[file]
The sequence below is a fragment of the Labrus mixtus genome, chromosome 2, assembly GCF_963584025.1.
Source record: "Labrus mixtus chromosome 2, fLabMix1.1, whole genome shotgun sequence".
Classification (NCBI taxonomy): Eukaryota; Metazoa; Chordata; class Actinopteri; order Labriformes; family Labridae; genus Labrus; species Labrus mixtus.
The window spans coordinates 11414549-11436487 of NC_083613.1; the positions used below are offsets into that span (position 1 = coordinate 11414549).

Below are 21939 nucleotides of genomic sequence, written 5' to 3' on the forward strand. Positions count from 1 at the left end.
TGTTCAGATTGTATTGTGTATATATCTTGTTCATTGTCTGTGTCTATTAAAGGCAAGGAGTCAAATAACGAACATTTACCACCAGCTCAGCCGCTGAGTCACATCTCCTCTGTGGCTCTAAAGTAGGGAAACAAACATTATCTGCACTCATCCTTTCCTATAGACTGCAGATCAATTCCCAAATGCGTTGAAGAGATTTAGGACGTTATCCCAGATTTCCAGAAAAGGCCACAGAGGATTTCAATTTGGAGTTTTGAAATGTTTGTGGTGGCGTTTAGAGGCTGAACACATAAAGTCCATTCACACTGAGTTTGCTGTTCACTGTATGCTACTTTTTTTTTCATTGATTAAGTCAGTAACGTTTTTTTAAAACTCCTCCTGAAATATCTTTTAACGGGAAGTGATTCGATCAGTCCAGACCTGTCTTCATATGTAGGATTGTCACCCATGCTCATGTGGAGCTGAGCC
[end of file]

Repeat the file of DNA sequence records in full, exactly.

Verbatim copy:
The sequence below is a fragment of the Labrus mixtus genome, chromosome 2, assembly GCF_963584025.1.
Source record: "Labrus mixtus chromosome 2, fLabMix1.1, whole genome shotgun sequence".
Classification (NCBI taxonomy): Eukaryota; Metazoa; Chordata; class Actinopteri; order Labriformes; family Labridae; genus Labrus; species Labrus mixtus.
The window spans coordinates 11414549-11436487 of NC_083613.1; the positions used below are offsets into that span (position 1 = coordinate 11414549).

Below are 21939 nucleotides of genomic sequence, written 5' to 3' on the forward strand. Positions count from 1 at the left end.
TGTTCAGATTGTATTGTGTATATATCTTGTTCATTGTCTGTGTCTATTAAAGGCAAGGAGTCAAATAACGAACATTTACCACCAGCTCAGCCGCTGAGTCACATCTCCTCTGTGGCTCTAAAGTAGGGAAACAAACATTATCTGCACTCATCCTTTCCTATAGACTGCAGATCAATTCCCAAATGCGTTGAAGAGATTTAGGACGTTATCCCAGATTTCCAGAAAAGGCCACAGAGGATTTCAATTTGGAGTTTTGAAATGTTTGTGGTGGCGTTTAGAGGCTGAACACATAAAGTCCATTCACACTGAGTTTGCTGTTCACTGTATGCTACTTTTTTTTTCATTGATTAAGTCAGTAACGTTTTTTTAAAACTCCTCCTGAAATATCTTTTAACGGGAAGTGATTCGATCAGTCCAGACCTGTCTTCATATGTAGGATTGTCACCCATGCTCATGTGGAGCTGAGCC